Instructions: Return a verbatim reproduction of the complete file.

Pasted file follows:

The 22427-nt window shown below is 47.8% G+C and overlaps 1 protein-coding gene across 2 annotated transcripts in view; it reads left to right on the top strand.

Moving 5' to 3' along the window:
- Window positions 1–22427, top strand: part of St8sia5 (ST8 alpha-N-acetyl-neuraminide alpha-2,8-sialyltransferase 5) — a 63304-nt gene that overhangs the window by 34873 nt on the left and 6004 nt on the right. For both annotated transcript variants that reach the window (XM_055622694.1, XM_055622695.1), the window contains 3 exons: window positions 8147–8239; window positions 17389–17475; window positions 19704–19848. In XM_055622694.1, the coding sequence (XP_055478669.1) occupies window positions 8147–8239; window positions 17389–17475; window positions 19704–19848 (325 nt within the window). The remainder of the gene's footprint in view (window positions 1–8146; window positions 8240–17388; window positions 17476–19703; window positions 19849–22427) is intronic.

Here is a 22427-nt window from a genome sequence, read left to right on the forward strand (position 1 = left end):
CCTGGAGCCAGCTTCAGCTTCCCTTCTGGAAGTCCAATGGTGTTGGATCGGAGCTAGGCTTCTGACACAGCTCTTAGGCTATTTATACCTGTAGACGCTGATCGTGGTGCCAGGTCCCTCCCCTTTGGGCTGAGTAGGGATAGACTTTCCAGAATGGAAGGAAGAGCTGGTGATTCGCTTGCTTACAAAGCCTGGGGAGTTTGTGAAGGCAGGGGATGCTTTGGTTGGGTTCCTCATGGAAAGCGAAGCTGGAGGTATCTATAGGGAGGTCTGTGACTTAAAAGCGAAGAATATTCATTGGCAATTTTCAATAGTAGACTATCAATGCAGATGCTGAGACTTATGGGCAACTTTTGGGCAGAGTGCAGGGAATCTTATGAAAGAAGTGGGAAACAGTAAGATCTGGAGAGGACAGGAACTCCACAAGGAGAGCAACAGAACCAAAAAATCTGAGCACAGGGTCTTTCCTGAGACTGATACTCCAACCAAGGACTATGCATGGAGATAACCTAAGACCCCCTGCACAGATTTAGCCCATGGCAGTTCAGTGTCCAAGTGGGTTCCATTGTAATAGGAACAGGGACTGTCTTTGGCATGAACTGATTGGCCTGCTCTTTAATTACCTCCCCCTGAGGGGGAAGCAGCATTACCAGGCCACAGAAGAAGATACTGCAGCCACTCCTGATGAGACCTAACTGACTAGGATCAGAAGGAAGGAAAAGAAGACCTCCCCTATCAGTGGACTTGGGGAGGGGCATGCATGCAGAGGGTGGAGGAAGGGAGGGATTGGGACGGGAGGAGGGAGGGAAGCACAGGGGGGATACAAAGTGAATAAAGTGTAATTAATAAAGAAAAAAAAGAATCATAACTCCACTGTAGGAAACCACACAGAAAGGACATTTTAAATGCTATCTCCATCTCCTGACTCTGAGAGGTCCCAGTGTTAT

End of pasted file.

The 22427-nt window shown below is 47.8% G+C and overlaps 1 protein-coding gene across 2 annotated transcripts in view; it reads left to right on the top strand.

Moving 5' to 3' along the window:
- Window positions 1–22427, top strand: part of St8sia5 (ST8 alpha-N-acetyl-neuraminide alpha-2,8-sialyltransferase 5) — a 63304-nt gene that overhangs the window by 34873 nt on the left and 6004 nt on the right. For both annotated transcript variants that reach the window (XM_055622694.1, XM_055622695.1), the window contains 3 exons: window positions 8147–8239; window positions 17389–17475; window positions 19704–19848. In XM_055622694.1, the coding sequence (XP_055478669.1) occupies window positions 8147–8239; window positions 17389–17475; window positions 19704–19848 (325 nt within the window). The remainder of the gene's footprint in view (window positions 1–8146; window positions 8240–17388; window positions 17476–19703; window positions 19849–22427) is intronic.

Here is a 22427-nt window from a genome sequence, read left to right on the forward strand (position 1 = left end):
CCTGGAGCCAGCTTCAGCTTCCCTTCTGGAAGTCCAATGGTGTTGGATCGGAGCTAGGCTTCTGACACAGCTCTTAGGCTATTTATACCTGTAGACGCTGATCGTGGTGCCAGGTCCCTCCCCTTTGGGCTGAGTAGGGATAGACTTTCCAGAATGGAAGGAAGAGCTGGTGATTCGCTTGCTTACAAAGCCTGGGGAGTTTGTGAAGGCAGGGGATGCTTTGGTTGGGTTCCTCATGGAAAGCGAAGCTGGAGGTATCTATAGGGAGGTCTGTGACTTAAAAGCGAAGAATATTCATTGGCAATTTTCAATAGTAGACTATCAATGCAGATGCTGAGACTTATGGGCAACTTTTGGGCAGAGTGCAGGGAATCTTATGAAAGAAGTGGGAAACAGTAAGATCTGGAGAGGACAGGAACTCCACAAGGAGAGCAACAGAACCAAAAAATCTGAGCACAGGGTCTTTCCTGAGACTGATACTCCAACCAAGGACTATGCATGGAGATAACCTAAGACCCCCTGCACAGATTTAGCCCATGGCAGTTCAGTGTCCAAGTGGGTTCCATTGTAATAGGAACAGGGACTGTCTTTGGCATGAACTGATTGGCCTGCTCTTTAATTACCTCCCCCTGAGGGGGAAGCAGCATTACCAGGCCACAGAAGAAGATACTGCAGCCACTCCTGATGAGACCTAACTGACTAGGATCAGAAGGAAGGAAAAGAAGACCTCCCCTATCAGTGGACTTGGGGAGGGGCATGCATGCAGAGGGTGGAGGAAGGGAGGGATTGGGACGGGAGGAGGGAGGGAAGCACAGGGGGGATACAAAGTGAATAAAGTGTAATTAATAAAGAAAAAAAAGAATCATAACTCCACTGTAGGAAACCACACAGAAAGGACATTTTAAATGCTATCTCCATCTCCTGACTCTGAGAGGTCCCAGTGTTAT